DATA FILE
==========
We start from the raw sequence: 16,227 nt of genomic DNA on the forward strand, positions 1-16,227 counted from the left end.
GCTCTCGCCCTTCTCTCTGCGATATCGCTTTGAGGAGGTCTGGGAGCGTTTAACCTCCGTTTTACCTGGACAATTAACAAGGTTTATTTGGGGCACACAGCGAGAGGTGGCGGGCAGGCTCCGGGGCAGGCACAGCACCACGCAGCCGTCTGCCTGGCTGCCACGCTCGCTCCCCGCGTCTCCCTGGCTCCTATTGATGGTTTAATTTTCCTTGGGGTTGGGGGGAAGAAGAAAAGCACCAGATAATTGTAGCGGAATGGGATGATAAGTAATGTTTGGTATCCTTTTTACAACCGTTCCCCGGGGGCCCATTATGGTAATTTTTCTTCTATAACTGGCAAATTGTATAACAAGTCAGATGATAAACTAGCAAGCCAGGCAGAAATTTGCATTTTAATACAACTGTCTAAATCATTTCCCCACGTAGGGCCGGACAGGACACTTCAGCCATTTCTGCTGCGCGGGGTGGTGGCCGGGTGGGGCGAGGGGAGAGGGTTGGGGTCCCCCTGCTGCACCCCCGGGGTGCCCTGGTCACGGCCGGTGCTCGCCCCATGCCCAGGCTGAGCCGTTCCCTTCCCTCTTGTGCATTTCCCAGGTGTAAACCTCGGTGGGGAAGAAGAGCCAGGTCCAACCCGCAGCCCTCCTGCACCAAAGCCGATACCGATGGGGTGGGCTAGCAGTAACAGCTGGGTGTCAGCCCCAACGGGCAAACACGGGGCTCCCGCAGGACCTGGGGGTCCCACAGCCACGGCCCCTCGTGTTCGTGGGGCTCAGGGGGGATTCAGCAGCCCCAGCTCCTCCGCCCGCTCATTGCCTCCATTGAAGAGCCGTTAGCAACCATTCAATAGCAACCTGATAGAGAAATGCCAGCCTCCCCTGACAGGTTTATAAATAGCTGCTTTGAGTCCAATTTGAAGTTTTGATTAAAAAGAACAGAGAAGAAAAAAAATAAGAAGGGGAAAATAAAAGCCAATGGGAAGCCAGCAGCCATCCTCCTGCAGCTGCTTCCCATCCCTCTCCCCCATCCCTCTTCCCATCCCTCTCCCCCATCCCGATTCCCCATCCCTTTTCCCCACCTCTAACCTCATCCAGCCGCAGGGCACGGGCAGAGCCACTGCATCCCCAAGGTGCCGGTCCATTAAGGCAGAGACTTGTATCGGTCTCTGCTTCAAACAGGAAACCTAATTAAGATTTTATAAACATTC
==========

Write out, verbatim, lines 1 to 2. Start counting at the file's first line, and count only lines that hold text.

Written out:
We start from the raw sequence: 16,227 nt of genomic DNA on the forward strand, positions 1-16,227 counted from the left end.
GCTCTCGCCCTTCTCTCTGCGATATCGCTTTGAGGAGGTCTGGGAGCGTTTAACCTCCGTTTTACCTGGACAATTAACAAGGTTTATTTGGGGCACACAGCGAGAGGTGGCGGGCAGGCTCCGGGGCAGGCACAGCACCACGCAGCCGTCTGCCTGGCTGCCACGCTCGCTCCCCGCGTCTCCCTGGCTCCTATTGATGGTTTAATTTTCCTTGGGGTTGGGGGGAAGAAGAAAAGCACCAGATAATTGTAGCGGAATGGGATGATAAGTAATGTTTGGTATCCTTTTTACAACCGTTCCCCGGGGGCCCATTATGGTAATTTTTCTTCTATAACTGGCAAATTGTATAACAAGTCAGATGATAAACTAGCAAGCCAGGCAGAAATTTGCATTTTAATACAACTGTCTAAATCATTTCCCCACGTAGGGCCGGACAGGACACTTCAGCCATTTCTGCTGCGCGGGGTGGTGGCCGGGTGGGGCGAGGGGAGAGGGTTGGGGTCCCCCTGCTGCACCCCCGGGGTGCCCTGGTCACGGCCGGTGCTCGCCCCATGCCCAGGCTGAGCCGTTCCCTTCCCTCTTGTGCATTTCCCAGGTGTAAACCTCGGTGGGGAAGAAGAGCCAGGTCCAACCCGCAGCCCTCCTGCACCAAAGCCGATACCGATGGGGTGGGCTAGCAGTAACAGCTGGGTGTCAGCCCCAACGGGCAAACACGGGGCTCCCGCAGGACCTGGGGGTCCCACAGCCACGGCCCCTCGTGTTCGTGGGGCTCAGGGGGGATTCAGCAGCCCCAGCTCCTCCGCCCGCTCATTGCCTCCATTGAAGAGCCGTTAGCAACCATTCAATAGCAACCTGATAGAGAAATGCCAGCCTCCCCTGACAGGTTTATAAATAGCTGCTTTGAGTCCAATTTGAAGTTTTGATTAAAAAGAACAGAGAAGAAAAAAAATAAGAAGGGGAAAATAAAAGCCAATGGGAAGCCAGCAGCCATCCTCCTGCAGCTGCTTCCCATCCCTCTCCCCCATCCCTCTTCCCATCCCTCTCCCCCATCCCGATTCCCCATCCCTTTTCCCCACCTCTAACCTCATCCAGCCGCAGGGCACGGGCAGAGCCACTGCATCCCCAAGGTGCCGGTCCATTAAGGCAGAGACTTGTATCGGTCTCTGCTTCAAACAGGAAACCTAATTAAGATTTTATAAACATTC